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A portion of the fire line with hose and retardant in place. Photo by John Gay

Minerva Fire – Day 9

7:30 p.m. update:  According to tonight’s briefing, the Minerva Fire is now 64 percent contained and at 4,288 acres. The increase in acres is due to burnout today. There are 1,660 personnel  staffing the fire.

 Noon: According to the latest Forest Service update, now that the immediate threat of the fire is largely abated, firefighters will focus on mopping up hot spots, continuing to strengthen and secure line, and begin suppression rehabilitation. Flames will be visible as material within containment lines burn, and it will continue to be smoky, though that should begin to diminish.

8:30 a.m. update: The voluntary evacuation for downtown Quincy residents was lifted as of 8 a.m. this morning and the evacuation center is closed. The fire is now 56 percent contained and stands at 4,088 acres. Part of the increase in acreage is due to the successful burnouts on the fire.

7 a.m., Sunday, Aug. 6: “Really, really good night.” That’s how Steve Watkins, night ops chief, described last night’s effort to quell the Minerva Fire. Just 90 minutes before the 6 a.m. briefing began, crews working in the Mill Creek drainage area successfully merged two burnouts combining two of the fire’s divisions. Crews in the area also put out hot spots, and mop-up work continued on other areas of the fires.

Weather definitely aided the crews’ work yesterday afternoon and last night with cooler temperatures, light winds and some precipitation, but today’s weather is predicted to be more unsettled with thunderstorms and stronger winds. “Thunderstorms can push fires erratically,” the firefighters were told and they were advised to be on the lookout for “running, crowning and spotting.”

Despite those warnings, the overall tenor of the briefing was decidedly more upbeat than on prior mornings. With the burnouts and line building complete, firefighters now turn their attention to securing line, mopping up, restoring the area, and fighting any spot fires.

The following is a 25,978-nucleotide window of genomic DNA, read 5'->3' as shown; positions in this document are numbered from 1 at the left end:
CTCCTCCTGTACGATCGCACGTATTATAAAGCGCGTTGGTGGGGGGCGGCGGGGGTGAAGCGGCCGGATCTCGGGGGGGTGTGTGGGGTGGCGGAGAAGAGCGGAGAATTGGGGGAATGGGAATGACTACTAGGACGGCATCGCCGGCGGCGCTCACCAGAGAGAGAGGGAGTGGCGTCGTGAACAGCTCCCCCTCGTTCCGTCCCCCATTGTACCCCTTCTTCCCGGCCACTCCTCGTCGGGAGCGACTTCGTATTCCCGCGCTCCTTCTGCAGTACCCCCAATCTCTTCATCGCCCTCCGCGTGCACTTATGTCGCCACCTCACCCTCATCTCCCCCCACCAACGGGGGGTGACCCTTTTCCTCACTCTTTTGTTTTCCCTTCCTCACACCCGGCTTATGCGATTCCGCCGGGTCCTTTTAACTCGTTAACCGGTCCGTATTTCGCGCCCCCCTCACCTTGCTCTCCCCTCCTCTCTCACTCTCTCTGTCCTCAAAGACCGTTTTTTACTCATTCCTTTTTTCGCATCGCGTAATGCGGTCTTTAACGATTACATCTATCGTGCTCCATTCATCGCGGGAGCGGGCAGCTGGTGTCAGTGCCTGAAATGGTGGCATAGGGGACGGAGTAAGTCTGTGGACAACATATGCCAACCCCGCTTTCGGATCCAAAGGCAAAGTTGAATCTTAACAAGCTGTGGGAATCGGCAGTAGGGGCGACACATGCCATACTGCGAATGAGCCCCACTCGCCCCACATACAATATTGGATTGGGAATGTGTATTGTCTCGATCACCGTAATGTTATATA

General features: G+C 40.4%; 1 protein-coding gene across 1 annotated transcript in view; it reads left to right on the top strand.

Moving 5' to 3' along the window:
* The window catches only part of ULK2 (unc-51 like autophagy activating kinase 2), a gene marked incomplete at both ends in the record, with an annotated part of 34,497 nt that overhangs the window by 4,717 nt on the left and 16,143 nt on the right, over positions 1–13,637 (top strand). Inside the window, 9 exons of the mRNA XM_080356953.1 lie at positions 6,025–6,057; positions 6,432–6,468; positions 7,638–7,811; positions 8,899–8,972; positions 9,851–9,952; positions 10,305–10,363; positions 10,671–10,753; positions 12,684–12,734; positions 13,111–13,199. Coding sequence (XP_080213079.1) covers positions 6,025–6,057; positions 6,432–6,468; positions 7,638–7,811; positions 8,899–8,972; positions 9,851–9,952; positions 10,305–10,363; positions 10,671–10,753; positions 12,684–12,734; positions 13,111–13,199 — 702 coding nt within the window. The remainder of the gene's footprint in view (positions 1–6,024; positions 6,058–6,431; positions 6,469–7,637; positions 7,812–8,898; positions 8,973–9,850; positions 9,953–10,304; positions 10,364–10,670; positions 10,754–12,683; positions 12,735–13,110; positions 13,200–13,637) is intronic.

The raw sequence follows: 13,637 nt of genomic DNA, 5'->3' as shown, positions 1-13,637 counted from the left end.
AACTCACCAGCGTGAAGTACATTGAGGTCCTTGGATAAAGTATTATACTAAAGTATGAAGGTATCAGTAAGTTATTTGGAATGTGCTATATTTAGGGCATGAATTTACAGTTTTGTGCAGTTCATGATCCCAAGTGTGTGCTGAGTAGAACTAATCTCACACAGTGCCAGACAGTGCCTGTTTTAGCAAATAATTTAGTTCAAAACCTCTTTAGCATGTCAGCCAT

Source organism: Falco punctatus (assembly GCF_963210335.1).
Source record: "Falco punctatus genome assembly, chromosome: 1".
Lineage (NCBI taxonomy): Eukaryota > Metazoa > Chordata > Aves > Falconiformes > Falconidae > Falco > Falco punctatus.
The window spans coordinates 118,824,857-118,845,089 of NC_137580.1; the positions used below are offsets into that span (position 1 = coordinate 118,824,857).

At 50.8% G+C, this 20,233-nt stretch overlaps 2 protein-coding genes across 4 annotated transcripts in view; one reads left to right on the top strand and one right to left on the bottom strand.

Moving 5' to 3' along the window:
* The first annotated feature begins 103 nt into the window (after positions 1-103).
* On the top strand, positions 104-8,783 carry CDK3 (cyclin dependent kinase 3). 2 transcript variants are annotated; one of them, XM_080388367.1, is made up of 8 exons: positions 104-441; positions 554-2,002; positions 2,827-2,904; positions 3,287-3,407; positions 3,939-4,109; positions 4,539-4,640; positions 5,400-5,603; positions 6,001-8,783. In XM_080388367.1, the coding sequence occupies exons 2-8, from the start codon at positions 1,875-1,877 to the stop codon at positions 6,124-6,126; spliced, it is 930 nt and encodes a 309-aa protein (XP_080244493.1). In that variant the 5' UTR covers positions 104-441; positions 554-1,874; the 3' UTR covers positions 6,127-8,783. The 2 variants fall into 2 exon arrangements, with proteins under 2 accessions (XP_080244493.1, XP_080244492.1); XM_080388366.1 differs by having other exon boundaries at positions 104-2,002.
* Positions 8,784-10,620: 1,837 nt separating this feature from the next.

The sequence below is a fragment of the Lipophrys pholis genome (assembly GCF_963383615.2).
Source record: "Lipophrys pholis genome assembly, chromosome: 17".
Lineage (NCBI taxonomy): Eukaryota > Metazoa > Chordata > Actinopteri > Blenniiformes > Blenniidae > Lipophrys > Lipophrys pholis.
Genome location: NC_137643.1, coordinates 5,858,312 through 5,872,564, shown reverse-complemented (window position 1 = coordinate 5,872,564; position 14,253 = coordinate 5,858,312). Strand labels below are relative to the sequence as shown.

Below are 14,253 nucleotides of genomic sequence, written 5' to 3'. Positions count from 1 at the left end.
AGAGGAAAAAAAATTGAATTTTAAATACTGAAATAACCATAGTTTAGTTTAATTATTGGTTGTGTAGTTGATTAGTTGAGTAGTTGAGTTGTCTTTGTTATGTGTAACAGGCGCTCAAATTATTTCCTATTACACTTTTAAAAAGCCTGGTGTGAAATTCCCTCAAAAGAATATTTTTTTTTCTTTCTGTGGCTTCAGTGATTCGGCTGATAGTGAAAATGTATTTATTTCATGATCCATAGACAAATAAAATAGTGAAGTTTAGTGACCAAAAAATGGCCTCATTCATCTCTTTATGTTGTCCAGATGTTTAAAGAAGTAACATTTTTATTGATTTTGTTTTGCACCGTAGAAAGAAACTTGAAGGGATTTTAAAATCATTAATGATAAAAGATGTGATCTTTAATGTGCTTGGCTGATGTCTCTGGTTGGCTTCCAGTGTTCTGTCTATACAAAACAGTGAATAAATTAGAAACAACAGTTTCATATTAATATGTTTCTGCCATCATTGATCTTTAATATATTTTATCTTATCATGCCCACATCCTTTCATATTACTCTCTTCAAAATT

“We got all the burning complete, but the work is not complete,” Steve Griffin from incident command told the firefighters. “Keep safe. The mop up, suppression and repair work is just as dangerous as burning and line building.”

Eight helicopters stand ready to assist today as needed.


36 thoughts on “Minerva Fire – Day 9

  • *Breathes a sigh of relief*
    Thank you USFS and all support FD people!

    • My nephew Cody Platz is on his way there now from oregon via reno and before that Montana…. They work hard and is greatly appreciated… Thank you all for your courage and and want to help others… Just everyone make it home!

  • Glad to here the update as my brother used to go to school in Quincy. And every year we go on Vacation near there
    Two weeks to go then we will in town .

  • Thanks to all involved for all the hard and dangerous work. I hope you all get to return to your home soon.

  • Just so much gratitude.

    • Way to go guys and gals. Thanks for all you’ve done and all you will do. Bravest hearts all around. Keep up the good work. God bless

  • thank you firefighters, and g bless you!

  • John Gay is awesome. But so are all of the firefighters.

    • I agree – fantastic photo!!! Also, those firefighters have had to fight a relentless beast in horrid conditions and are my heroes!!!!

  • Uhhh , it’s such a relief reading it today , my daughter is doing an interenship near there and I’ve been so worried!! Thanks for all your hard work

  • My husband is on day crew on the fire. It’s so nice to have these updates. I hope he gets to come home soon to me and our girls!!!

    • awwwwwww..god bless. we are so thankful for his hard work along with all the other firefighters…we back up to the national forest, and have been all kinds of anxious this week….

  • Thank you for all your hard work.

  • Firefighters are awesome!!!! This was well organized. Plumas News coverage of the fire was excellent. . . thank you!